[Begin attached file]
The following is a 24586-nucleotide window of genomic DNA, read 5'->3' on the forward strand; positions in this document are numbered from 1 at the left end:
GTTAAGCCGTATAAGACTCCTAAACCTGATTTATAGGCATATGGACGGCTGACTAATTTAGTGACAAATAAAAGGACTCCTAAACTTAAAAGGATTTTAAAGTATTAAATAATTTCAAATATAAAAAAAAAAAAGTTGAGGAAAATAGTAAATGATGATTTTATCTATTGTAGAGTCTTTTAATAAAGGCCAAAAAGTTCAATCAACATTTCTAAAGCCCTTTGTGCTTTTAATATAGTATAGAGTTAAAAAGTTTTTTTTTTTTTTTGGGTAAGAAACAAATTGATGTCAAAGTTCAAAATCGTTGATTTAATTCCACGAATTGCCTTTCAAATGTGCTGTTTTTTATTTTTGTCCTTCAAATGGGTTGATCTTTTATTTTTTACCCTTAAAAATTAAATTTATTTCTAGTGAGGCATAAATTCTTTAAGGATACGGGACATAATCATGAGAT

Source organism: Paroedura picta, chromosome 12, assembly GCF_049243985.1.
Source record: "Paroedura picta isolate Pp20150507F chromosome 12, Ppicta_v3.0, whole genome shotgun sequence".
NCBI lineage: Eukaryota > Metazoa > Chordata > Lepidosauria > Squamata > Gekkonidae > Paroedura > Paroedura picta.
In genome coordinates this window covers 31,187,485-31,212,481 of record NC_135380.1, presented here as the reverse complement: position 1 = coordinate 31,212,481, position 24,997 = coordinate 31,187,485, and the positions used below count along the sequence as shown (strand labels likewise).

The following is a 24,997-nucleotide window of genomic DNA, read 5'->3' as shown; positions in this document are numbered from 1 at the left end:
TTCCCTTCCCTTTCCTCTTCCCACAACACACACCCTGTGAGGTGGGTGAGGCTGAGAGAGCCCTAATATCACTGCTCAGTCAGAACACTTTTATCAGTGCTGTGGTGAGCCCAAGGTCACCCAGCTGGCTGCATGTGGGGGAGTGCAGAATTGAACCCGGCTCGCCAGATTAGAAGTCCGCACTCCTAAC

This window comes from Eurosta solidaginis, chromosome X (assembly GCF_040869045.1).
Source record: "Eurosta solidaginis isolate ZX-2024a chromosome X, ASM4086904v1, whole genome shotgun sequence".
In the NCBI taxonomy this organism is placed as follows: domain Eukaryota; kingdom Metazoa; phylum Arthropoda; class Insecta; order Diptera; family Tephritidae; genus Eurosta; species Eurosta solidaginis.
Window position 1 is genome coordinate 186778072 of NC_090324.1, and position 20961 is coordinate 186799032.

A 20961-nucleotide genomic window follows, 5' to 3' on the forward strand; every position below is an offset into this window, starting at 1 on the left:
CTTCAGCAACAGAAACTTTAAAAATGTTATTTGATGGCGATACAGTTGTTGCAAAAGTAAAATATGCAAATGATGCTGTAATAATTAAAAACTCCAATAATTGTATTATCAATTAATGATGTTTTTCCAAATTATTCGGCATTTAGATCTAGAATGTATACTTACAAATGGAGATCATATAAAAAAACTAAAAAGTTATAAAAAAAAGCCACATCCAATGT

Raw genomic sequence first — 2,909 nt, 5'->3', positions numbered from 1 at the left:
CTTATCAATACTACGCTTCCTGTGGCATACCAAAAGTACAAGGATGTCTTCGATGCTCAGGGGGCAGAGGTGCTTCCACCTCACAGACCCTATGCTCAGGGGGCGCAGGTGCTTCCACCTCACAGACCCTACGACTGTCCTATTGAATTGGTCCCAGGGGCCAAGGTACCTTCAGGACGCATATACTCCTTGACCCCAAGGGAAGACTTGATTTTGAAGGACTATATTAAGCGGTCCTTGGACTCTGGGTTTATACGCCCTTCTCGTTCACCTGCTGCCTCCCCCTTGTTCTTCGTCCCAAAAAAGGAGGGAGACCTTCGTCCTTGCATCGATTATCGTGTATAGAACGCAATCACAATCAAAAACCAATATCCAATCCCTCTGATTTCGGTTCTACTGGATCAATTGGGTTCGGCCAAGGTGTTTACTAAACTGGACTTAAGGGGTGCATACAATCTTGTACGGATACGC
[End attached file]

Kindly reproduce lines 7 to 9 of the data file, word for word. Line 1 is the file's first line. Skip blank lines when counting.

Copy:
The following is a 24,997-nucleotide window of genomic DNA, read 5'->3' as shown; positions in this document are numbered from 1 at the left end:
TTCCCTTCCCTTTCCTCTTCCCACAACACACACCCTGTGAGGTGGGTGAGGCTGAGAGAGCCCTAATATCACTGCTCAGTCAGAACACTTTTATCAGTGCTGTGGTGAGCCCAAGGTCACCCAGCTGGCTGCATGTGGGGGAGTGCAGAATTGAACCCGGCTCGCCAGATTAGAAGTCCGCACTCCTAAC

This window comes from Eurosta solidaginis, chromosome X (assembly GCF_040869045.1).